"They haven't grown, but the doctor wanted to examine me anyway and take new x-rays and other tests."
"So that's what you were doing during the week?"
"Yes, that's what I was doing. And do you know what he said?" Suddenly she was like a happy child. "He said he didn't see the need for another operation, that they looked insignificant and if they don't grow I should be all right."
I squeezed her hand and blinked myself this time. "That's wonderful, Mireya."
"Now do you see how lucky I am? Then I met you, which was the greatest luck of all." Our table was lit only by candlelight, so she didn't see me blush, but I must have looked puzzled and embarrassed, for she said, "Don't you know why?"
I shook my head, it's all I could do.
"Because I love you..and you love me, I can feel it. Isn't it so?"
And then I cried, I actually cried real tears, silently, with my head down. It was the first time I had cried in many years. I'm not the emotional type. "Yes, Mireya, it's true that I love you, but I'm the lucky one for that, not you."
"Then we'll both be lucky," she said, smiling, and lifted my hand to her lips. "But you see now why I always wear these long skirts and that silly hat."
"I would love to wear shorts as they all do here and run along the sand and dive naked into the sea...but I can't. I have to keep out of the sun and almost any strenuous activity tires me. I'm sorry, darling, it must be such a bore for you."
Not at all," I assured her, "I can show off my muscles better this way. You just sit and watch."
"I have and you have beautiful muscles."
"Ah-ha, at last I've caught you in a lie."
"It's not a lie, it's true," she giggled. "They're just not very big."
"Exactly." She giggled again. "I'm not supposed to drink wine, either." She sipped and looked over her glass at me like a wanton sinner. "And if I got pregnant I just don't know what I would do."
"Of course, I understand."
"You know, if I wasn't...ill...I'd never have come with you here." Her eyes glowed blue-green in the candlelight. "Time is against me though. Something has happened inside me that I can't contain, that I don't want to contain. Because I don't think I'll have the opportunity to feel something like this again."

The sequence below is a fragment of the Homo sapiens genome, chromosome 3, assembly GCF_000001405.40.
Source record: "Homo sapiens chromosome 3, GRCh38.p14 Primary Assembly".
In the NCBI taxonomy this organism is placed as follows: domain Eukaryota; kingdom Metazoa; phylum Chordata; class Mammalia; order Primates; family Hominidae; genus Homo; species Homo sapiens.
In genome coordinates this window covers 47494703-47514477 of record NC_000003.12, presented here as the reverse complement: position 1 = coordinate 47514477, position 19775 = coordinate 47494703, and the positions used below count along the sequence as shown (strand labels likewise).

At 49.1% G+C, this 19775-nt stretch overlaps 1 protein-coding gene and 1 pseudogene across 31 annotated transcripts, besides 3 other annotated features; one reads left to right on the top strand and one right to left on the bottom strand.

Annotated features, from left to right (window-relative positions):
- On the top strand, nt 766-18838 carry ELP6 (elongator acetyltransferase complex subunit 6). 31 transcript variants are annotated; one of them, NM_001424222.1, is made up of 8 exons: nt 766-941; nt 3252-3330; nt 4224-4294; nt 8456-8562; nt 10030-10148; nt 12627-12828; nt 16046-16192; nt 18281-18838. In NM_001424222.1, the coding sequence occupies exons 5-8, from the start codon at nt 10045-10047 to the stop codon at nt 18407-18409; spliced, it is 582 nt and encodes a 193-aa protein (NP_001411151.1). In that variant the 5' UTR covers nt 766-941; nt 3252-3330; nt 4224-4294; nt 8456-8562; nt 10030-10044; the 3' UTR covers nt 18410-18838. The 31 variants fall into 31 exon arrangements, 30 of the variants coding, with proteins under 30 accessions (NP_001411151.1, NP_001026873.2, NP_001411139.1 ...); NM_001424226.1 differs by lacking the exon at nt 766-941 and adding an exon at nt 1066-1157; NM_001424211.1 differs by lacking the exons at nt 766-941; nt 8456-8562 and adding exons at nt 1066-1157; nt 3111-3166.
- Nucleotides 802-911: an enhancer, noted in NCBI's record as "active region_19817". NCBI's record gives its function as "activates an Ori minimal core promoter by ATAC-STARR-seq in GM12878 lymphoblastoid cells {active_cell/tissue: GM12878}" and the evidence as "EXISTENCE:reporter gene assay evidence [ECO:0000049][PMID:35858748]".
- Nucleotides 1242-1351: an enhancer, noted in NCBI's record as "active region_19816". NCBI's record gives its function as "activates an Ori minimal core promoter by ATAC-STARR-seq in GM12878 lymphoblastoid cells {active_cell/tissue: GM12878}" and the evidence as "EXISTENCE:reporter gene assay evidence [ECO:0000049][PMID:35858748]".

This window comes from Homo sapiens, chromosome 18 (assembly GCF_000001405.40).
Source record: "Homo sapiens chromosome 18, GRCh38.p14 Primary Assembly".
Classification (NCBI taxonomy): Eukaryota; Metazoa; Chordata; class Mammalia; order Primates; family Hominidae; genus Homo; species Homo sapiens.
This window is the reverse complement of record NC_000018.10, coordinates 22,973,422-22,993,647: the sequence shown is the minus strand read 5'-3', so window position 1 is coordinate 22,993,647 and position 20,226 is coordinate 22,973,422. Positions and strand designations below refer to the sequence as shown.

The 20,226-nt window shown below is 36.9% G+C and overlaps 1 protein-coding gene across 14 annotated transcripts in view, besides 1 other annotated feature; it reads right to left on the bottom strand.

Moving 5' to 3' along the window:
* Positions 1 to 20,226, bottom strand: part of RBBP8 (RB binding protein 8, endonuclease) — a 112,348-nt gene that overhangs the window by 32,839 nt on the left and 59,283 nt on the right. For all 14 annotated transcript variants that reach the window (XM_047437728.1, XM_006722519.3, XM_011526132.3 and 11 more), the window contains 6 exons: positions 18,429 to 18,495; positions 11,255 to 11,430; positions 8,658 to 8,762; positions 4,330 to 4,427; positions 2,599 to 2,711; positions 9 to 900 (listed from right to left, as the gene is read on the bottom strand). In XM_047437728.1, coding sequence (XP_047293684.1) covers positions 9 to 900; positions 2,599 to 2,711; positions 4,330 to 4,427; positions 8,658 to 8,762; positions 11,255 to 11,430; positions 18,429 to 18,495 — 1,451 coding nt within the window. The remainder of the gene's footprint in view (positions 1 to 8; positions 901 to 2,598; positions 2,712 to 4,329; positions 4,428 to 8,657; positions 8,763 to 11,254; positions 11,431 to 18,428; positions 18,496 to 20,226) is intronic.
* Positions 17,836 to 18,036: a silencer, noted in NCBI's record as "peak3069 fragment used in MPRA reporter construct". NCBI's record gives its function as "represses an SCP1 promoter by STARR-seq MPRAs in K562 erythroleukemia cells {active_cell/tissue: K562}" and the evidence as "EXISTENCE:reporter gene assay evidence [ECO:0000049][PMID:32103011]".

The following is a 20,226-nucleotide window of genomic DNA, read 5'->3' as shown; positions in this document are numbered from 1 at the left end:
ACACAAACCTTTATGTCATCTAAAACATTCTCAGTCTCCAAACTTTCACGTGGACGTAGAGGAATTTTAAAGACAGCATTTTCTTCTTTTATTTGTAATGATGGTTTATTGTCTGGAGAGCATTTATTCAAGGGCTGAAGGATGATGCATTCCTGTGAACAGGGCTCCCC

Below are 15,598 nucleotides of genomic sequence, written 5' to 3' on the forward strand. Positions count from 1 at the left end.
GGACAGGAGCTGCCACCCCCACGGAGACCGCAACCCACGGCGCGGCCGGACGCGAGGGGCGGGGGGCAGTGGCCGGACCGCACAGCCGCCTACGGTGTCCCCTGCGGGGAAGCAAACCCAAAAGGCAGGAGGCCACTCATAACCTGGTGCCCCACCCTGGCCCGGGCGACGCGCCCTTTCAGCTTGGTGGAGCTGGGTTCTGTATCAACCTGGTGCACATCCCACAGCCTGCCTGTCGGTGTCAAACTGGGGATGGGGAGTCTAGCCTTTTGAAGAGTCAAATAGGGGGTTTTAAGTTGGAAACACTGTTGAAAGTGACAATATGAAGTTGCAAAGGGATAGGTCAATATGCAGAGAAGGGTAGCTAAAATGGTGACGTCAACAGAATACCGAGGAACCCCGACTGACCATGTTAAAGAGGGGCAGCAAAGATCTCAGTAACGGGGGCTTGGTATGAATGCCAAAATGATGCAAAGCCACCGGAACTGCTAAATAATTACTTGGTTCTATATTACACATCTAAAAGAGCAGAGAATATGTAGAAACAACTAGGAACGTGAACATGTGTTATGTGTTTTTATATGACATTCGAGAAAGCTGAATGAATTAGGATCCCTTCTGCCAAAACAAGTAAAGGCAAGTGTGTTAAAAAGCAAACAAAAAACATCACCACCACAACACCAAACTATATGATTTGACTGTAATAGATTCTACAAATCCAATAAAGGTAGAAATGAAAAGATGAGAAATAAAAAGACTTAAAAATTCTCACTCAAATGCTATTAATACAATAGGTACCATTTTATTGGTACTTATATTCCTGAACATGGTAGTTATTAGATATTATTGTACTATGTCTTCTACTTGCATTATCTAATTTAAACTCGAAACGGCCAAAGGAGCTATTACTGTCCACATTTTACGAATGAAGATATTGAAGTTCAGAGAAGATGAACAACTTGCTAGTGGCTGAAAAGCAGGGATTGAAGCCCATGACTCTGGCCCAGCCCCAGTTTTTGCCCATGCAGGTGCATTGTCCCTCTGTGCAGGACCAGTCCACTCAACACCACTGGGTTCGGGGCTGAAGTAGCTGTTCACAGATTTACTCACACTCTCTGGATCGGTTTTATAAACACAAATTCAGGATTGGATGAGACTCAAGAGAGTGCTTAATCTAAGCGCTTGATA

She did tire easily. I had to almost carry her to our room, even help her undress. She was out like a light as soon as her head touched the pillow. I went down to the sea and looked at the stars a long time before joining her. The next morning she stayed in bed. She said she was fine, just wanted to rest luxuriously, that she was spoiled. In the afternoon we went to the beach and she sat in a rented beach-chair with an umbrella over it and watched me swim from under the rim of her floppy hat. During the drive back to Ft. Lauderdale I told her about how I had originally planned to fly to Florida a day later and only realized the mistake when it was too late to change. Now I considered it to have been a stroke of good luck, I said, because if I hadn't lost a day we wouldn't have met.
"It wasn't luck," Mireya said, resting her head on my shoulder, "I took that day. " I wasn't sure what she meant, and I don't think she was either.
From then on we communicated by e-mail. I have saved her side of the correspondence because it's so eloquent and moving. My side was...well...me. I went to Santiago a few times on business and stayed the weekends with Mireya. The last time she was in bed which what she called an attack of weakness. She had a small house in her parent's garden – a living room that doubled as bedroom, a kitchenette and bathroom, everything in miniature. I slept on the floor beside her narrow bed, a far cry from the room at the Hilton Carrera that my client was paying for, but infinitely more satisfying. She said she was going to her sister's place in the south of Chile for a few months and asked me to visit her there the week after Easter when her sister, Mónica, would be going to Santiago. But Mónica didn't want to leave her alone, so that would be our excuse for my being there. She described the mountainous area in glowing terms, adding that one day she wanted to live there forever. I said yes, of course I would go, that I couldn't wait. "Oh, that will be wonderful!" she cried and hugged me so hard that she began to cough and had to lay back again.